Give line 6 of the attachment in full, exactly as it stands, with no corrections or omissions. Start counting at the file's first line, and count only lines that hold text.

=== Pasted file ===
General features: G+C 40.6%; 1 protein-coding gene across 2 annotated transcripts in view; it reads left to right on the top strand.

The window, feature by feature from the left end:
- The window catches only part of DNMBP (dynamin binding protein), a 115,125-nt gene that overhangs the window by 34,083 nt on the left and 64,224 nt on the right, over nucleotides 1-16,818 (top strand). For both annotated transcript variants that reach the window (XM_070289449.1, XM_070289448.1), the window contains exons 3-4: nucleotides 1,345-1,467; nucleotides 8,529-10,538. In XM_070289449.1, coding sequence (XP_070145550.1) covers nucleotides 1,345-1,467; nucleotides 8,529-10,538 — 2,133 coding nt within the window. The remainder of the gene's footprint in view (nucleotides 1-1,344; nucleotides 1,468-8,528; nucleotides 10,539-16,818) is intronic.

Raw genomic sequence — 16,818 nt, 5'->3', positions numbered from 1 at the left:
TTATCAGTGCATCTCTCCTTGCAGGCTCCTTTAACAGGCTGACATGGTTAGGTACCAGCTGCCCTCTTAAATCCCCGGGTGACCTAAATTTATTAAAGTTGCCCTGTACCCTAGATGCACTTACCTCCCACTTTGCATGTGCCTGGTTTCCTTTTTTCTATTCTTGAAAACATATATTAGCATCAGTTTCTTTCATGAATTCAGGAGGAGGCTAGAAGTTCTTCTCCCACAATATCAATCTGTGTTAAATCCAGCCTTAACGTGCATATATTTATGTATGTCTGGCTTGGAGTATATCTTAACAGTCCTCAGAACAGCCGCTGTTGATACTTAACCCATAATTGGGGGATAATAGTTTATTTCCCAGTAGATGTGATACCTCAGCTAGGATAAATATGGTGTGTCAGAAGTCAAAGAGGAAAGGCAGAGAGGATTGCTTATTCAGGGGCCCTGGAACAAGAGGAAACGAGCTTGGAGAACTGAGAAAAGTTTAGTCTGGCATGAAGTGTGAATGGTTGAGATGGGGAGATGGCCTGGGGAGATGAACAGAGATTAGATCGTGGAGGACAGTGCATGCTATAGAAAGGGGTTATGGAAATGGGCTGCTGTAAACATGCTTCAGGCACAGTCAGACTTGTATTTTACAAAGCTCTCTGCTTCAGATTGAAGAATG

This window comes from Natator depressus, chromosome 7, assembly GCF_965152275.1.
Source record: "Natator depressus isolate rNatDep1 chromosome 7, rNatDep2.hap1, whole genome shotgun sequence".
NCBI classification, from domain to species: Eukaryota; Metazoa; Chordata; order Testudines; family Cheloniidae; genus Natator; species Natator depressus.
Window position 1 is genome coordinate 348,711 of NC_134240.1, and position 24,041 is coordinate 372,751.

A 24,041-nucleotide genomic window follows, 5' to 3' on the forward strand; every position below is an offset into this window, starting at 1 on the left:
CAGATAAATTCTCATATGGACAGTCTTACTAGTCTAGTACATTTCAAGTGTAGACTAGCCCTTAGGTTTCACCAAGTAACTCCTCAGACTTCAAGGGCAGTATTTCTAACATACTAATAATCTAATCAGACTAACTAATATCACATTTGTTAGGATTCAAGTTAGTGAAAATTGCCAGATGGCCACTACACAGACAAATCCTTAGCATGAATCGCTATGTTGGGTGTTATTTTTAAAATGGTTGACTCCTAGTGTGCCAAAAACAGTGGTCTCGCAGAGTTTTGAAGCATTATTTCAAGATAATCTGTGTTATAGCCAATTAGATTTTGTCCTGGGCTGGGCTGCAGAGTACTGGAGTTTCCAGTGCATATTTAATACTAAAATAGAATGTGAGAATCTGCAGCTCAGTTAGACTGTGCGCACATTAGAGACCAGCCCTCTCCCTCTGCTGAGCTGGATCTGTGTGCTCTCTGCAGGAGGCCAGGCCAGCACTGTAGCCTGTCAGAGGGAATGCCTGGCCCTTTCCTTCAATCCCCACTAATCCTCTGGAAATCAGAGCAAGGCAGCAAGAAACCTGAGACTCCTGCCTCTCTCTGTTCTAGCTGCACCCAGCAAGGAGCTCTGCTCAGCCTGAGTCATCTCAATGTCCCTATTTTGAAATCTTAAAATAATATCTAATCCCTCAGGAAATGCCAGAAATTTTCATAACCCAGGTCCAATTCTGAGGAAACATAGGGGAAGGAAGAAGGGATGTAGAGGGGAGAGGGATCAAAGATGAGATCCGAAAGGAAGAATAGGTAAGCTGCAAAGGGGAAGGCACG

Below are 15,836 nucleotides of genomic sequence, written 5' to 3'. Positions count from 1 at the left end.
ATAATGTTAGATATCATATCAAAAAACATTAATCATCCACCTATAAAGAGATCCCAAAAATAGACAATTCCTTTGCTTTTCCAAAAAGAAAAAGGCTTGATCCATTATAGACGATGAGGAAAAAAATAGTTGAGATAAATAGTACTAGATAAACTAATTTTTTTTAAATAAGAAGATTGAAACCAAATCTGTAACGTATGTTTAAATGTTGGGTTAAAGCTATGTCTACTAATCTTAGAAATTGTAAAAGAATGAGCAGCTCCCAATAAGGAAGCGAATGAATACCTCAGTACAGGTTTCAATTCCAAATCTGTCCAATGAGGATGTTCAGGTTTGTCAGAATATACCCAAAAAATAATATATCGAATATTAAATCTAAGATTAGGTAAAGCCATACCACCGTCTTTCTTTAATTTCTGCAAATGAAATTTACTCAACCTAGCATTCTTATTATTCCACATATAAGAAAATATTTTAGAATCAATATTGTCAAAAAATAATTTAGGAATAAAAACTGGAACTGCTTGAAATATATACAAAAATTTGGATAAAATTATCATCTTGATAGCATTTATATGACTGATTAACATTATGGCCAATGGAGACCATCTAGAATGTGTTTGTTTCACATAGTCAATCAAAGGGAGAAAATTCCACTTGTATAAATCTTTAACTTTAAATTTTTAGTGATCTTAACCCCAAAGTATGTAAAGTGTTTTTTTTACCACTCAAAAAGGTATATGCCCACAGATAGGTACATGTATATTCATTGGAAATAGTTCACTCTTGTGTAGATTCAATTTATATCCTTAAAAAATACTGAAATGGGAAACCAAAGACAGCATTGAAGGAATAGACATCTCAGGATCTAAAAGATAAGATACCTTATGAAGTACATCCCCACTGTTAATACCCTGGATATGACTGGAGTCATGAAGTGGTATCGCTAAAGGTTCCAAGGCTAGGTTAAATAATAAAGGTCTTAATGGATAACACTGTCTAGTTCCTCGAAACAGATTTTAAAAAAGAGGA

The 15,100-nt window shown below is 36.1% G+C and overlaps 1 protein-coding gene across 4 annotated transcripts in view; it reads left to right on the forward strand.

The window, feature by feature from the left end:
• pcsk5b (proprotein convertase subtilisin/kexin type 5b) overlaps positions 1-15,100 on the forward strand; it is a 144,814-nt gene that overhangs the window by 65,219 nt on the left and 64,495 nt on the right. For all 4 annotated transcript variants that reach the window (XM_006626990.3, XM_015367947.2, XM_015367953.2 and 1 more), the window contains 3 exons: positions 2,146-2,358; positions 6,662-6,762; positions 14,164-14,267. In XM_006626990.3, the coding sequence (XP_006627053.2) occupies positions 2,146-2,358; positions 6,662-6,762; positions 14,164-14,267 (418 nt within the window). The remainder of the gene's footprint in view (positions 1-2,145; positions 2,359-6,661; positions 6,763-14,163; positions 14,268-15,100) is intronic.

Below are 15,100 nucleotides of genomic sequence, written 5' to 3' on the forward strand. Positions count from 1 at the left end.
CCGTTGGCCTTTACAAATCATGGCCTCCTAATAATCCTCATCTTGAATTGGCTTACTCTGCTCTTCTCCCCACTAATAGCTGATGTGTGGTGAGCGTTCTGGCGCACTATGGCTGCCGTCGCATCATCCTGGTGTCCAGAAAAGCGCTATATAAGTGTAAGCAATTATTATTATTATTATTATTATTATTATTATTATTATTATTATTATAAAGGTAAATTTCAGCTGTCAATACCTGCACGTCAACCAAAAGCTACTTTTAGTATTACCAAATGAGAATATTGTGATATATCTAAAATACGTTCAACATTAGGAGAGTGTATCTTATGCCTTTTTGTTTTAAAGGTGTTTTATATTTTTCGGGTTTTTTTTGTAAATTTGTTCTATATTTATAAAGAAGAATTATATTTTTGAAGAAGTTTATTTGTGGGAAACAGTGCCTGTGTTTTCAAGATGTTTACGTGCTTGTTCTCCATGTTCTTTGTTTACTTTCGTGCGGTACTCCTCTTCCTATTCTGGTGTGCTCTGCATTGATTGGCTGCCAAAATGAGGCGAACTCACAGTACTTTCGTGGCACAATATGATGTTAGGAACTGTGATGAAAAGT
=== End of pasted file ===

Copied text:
This window comes from Natator depressus, chromosome 7, assembly GCF_965152275.1.